Information for media
In contrast with many European countries, railway suicides constitute a very small proportion of deaths by suicide in Canada and we hope that Canadian railway suicides will not increase in future years. Several dramatic examples in Europe, particularly in Austria and Germany, have shown that when news reports appeared about railway suicides, the number of deaths by railway suicides increased dramatically. There was a parallel increase in overall suicide rates, indicating that the increase was not due to a change in preferred method, but rather an increase in suicides by people who were affected by reading reports about rail suicides. Publicizing any suicide method, even when the intent is to call attention to the need for prevention, has often resulted in increased tragic deaths by suicide. For example, deaths by burning charcoal in a sealed room were rare in Hong Kong until newspapers reported on deaths using this method. The impact was so great that this manner of death became a preferred suicide method and suicide rates increased as this method was used more often. For this reason, the World Health Organization (WHO) and the International Association for Suicide Prevention (IASP) have published recommendations and guidelines for the media on the reporting of suicides (Media guideline by WHO).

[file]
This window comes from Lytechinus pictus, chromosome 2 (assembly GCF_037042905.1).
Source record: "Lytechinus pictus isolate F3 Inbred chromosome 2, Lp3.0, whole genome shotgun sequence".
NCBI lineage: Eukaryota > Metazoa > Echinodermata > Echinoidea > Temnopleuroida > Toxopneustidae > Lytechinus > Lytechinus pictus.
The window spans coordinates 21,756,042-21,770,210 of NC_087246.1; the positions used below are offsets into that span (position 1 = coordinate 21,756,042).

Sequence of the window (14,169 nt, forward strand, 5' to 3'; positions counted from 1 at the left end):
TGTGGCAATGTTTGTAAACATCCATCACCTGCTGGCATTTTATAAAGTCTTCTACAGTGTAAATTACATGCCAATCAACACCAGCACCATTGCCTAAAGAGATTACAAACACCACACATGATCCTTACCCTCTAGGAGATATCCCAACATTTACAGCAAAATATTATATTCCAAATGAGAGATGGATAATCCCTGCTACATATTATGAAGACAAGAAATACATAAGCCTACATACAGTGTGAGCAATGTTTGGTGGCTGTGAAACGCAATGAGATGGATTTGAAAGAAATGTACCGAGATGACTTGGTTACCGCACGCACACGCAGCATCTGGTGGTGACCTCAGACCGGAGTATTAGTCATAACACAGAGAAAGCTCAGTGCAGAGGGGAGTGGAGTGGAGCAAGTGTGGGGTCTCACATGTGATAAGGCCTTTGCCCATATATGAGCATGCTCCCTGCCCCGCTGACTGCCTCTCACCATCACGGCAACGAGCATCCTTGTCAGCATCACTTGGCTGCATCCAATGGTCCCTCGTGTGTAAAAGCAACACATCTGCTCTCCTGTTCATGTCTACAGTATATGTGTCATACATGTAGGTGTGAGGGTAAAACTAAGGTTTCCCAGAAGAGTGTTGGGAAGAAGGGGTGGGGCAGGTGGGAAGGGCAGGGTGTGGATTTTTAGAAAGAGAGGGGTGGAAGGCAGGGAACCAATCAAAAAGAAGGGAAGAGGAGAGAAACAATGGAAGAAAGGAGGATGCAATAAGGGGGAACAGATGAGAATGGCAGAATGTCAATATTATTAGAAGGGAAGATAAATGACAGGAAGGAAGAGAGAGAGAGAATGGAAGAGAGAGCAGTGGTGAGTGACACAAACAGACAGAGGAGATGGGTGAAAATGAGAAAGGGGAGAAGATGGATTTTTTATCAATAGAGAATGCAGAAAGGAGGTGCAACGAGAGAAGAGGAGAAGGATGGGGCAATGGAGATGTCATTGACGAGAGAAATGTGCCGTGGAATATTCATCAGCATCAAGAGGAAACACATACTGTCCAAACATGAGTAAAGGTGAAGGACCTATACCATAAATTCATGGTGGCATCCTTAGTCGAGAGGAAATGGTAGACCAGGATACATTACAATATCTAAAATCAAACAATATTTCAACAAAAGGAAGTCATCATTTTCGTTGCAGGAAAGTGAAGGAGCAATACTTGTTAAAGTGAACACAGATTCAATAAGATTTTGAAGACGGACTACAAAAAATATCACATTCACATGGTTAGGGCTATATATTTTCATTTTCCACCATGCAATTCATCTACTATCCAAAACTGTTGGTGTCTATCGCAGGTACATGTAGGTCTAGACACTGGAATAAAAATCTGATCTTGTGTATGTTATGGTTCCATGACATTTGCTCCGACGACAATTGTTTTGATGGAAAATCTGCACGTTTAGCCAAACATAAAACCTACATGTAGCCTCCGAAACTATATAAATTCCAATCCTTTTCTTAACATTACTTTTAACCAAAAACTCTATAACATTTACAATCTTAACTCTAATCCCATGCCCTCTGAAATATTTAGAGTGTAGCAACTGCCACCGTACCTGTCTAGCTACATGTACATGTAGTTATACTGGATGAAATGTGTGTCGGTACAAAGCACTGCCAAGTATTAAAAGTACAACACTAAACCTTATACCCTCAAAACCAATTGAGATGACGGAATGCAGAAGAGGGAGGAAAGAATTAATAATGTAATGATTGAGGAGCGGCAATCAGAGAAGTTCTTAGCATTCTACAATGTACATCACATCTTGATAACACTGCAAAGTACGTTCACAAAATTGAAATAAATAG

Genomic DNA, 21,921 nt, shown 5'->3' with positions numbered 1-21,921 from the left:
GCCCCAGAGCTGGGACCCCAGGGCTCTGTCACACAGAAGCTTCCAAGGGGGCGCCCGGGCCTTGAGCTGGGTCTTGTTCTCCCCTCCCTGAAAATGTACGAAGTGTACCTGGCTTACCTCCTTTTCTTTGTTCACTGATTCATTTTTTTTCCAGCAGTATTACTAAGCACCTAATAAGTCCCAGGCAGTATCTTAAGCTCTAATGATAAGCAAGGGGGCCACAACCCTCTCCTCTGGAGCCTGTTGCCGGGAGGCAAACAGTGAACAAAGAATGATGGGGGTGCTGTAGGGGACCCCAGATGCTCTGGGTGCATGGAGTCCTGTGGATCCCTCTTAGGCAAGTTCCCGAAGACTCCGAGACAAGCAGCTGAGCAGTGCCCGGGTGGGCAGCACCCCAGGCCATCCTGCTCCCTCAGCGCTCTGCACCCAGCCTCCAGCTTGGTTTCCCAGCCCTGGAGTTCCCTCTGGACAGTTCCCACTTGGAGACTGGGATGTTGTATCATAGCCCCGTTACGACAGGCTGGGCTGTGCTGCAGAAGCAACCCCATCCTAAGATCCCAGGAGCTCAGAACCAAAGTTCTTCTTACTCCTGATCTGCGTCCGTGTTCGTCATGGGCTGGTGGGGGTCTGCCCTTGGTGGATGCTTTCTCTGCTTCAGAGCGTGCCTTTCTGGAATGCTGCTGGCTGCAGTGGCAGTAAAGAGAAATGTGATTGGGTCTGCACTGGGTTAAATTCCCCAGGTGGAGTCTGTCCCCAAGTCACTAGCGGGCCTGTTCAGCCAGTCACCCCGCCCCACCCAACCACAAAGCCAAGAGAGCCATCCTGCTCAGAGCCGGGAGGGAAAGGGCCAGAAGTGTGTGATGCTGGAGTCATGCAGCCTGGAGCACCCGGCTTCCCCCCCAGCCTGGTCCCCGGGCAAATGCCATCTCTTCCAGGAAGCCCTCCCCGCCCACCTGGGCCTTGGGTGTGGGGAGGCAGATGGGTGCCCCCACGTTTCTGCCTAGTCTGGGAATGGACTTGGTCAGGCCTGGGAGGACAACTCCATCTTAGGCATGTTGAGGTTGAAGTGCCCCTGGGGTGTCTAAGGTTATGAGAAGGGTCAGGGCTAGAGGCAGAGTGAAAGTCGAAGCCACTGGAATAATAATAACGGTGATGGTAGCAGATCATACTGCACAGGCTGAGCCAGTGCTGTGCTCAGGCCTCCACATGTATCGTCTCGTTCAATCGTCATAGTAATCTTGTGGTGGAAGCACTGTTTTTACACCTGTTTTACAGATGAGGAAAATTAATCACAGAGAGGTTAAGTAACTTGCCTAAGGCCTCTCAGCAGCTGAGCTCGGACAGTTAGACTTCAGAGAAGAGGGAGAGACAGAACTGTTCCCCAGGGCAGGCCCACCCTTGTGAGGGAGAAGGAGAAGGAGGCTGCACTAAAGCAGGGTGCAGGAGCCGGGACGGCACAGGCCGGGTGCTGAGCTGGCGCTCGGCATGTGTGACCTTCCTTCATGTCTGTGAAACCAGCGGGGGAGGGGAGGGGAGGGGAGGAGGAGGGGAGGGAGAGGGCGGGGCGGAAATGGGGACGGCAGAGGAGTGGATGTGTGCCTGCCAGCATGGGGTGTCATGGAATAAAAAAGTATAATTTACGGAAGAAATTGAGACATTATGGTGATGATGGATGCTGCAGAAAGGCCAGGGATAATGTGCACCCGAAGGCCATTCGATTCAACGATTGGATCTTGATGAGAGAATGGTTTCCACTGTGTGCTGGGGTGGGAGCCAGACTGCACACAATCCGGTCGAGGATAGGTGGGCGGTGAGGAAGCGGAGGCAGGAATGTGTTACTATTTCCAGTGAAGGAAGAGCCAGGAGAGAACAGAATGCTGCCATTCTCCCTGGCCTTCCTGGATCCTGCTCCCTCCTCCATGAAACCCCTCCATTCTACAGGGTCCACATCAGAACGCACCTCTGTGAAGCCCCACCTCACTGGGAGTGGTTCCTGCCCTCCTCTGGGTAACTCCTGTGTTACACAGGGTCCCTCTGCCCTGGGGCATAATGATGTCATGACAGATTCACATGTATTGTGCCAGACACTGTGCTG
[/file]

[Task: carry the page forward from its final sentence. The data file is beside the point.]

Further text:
All suicides are tragic events because suicides are usually preventable. Suicides are usually associated with the presence of a mental disorder. Railway suicides are even more tragic because there are additional victims besides the person who takes his or her own life. Crew members who are involuntarily involved in the death have a severe impact which in many cases affects them for the rest of their lives. For this reason, Transport Canada and Canadian Railways are very concerned with doing everything possible to prevent suicides and accidental deaths on the rails. As previous research has shown, any media coverage of this phenomenon and reports on the findings in this report have a high probability of increasing the use of this method for suicides, particularly by people who suffer from mental health problems. For this reason, extreme caution is advised for those considering news reports about the findings presented in this document. Journalists considering media reports on railway suicide should consult the WHO Guidelines and also are encouraged to consult with the authors of this report in order to minimize the risks of tragic increases in railway suicides in Canada that could result from their well-intentioned media coverage if they ignore those recommendations.